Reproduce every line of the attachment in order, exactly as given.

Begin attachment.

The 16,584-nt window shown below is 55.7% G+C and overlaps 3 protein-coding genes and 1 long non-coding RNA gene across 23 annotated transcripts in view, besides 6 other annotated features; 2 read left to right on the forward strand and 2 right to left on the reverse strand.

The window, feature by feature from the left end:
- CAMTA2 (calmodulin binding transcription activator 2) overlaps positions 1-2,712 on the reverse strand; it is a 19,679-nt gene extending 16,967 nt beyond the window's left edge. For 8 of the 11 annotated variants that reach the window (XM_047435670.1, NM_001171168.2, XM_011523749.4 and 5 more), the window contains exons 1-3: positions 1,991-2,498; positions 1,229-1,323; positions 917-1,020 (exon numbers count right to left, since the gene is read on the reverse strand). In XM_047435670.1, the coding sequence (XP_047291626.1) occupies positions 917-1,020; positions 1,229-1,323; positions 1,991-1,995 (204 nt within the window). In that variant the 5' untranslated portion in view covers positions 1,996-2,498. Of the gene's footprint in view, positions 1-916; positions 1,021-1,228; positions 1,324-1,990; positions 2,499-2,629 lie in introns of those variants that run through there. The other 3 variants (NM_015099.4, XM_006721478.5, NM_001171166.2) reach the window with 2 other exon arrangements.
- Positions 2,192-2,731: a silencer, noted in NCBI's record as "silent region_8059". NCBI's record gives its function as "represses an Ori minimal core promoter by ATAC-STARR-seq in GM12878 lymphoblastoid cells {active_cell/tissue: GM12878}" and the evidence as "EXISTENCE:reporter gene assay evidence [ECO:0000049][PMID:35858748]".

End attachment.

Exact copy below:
The 16,584-nt window shown below is 55.7% G+C and overlaps 3 protein-coding genes and 1 long non-coding RNA gene across 23 annotated transcripts in view, besides 6 other annotated features; 2 read left to right on the forward strand and 2 right to left on the reverse strand.

The window, feature by feature from the left end:
- CAMTA2 (calmodulin binding transcription activator 2) overlaps positions 1-2,712 on the reverse strand; it is a 19,679-nt gene extending 16,967 nt beyond the window's left edge. For 8 of the 11 annotated variants that reach the window (XM_047435670.1, NM_001171168.2, XM_011523749.4 and 5 more), the window contains exons 1-3: positions 1,991-2,498; positions 1,229-1,323; positions 917-1,020 (exon numbers count right to left, since the gene is read on the reverse strand). In XM_047435670.1, the coding sequence (XP_047291626.1) occupies positions 917-1,020; positions 1,229-1,323; positions 1,991-1,995 (204 nt within the window). In that variant the 5' untranslated portion in view covers positions 1,996-2,498. Of the gene's footprint in view, positions 1-916; positions 1,021-1,228; positions 1,324-1,990; positions 2,499-2,629 lie in introns of those variants that run through there. The other 3 variants (NM_015099.4, XM_006721478.5, NM_001171166.2) reach the window with 2 other exon arrangements.
- Positions 2,192-2,731: a silencer, noted in NCBI's record as "silent region_8059". NCBI's record gives its function as "represses an Ori minimal core promoter by ATAC-STARR-seq in GM12878 lymphoblastoid cells {active_cell/tissue: GM12878}" and the evidence as "EXISTENCE:reporter gene assay evidence [ECO:0000049][PMID:35858748]".